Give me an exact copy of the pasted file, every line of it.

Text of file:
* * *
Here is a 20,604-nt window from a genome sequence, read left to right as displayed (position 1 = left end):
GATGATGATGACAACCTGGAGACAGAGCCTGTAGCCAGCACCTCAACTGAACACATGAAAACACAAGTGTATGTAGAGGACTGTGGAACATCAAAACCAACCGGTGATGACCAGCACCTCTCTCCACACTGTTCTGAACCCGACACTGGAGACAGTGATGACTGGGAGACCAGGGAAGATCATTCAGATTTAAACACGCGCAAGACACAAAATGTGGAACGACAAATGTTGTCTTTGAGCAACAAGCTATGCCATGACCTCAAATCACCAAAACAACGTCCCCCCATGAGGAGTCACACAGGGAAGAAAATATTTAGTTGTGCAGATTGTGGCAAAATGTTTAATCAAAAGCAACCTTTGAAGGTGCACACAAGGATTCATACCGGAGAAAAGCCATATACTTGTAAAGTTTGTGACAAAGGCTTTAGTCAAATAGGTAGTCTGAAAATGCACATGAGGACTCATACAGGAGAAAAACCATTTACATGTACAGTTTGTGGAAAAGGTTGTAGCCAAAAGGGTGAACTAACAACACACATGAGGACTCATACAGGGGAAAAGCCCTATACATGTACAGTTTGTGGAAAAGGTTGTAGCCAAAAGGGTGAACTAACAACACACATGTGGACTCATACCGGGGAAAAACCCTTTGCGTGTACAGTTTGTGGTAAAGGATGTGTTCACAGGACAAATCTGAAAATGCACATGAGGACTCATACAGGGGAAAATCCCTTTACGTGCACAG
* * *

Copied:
Here is a 20,604-nt window from a genome sequence, read left to right as displayed (position 1 = left end):
GATGATGATGACAACCTGGAGACAGAGCCTGTAGCCAGCACCTCAACTGAACACATGAAAACACAAGTGTATGTAGAGGACTGTGGAACATCAAAACCAACCGGTGATGACCAGCACCTCTCTCCACACTGTTCTGAACCCGACACTGGAGACAGTGATGACTGGGAGACCAGGGAAGATCATTCAGATTTAAACACGCGCAAGACACAAAATGTGGAACGACAAATGTTGTCTTTGAGCAACAAGCTATGCCATGACCTCAAATCACCAAAACAACGTCCCCCCATGAGGAGTCACACAGGGAAGAAAATATTTAGTTGTGCAGATTGTGGCAAAATGTTTAATCAAAAGCAACCTTTGAAGGTGCACACAAGGATTCATACCGGAGAAAAGCCATATACTTGTAAAGTTTGTGACAAAGGCTTTAGTCAAATAGGTAGTCTGAAAATGCACATGAGGACTCATACAGGAGAAAAACCATTTACATGTACAGTTTGTGGAAAAGGTTGTAGCCAAAAGGGTGAACTAACAACACACATGAGGACTCATACAGGGGAAAAGCCCTATACATGTACAGTTTGTGGAAAAGGTTGTAGCCAAAAGGGTGAACTAACAACACACATGTGGACTCATACCGGGGAAAAACCCTTTGCGTGTACAGTTTGTGGTAAAGGATGTGTTCACAGGACAAATCTGAAAATGCACATGAGGACTCATACAGGGGAAAATCCCTTTACGTGCACAG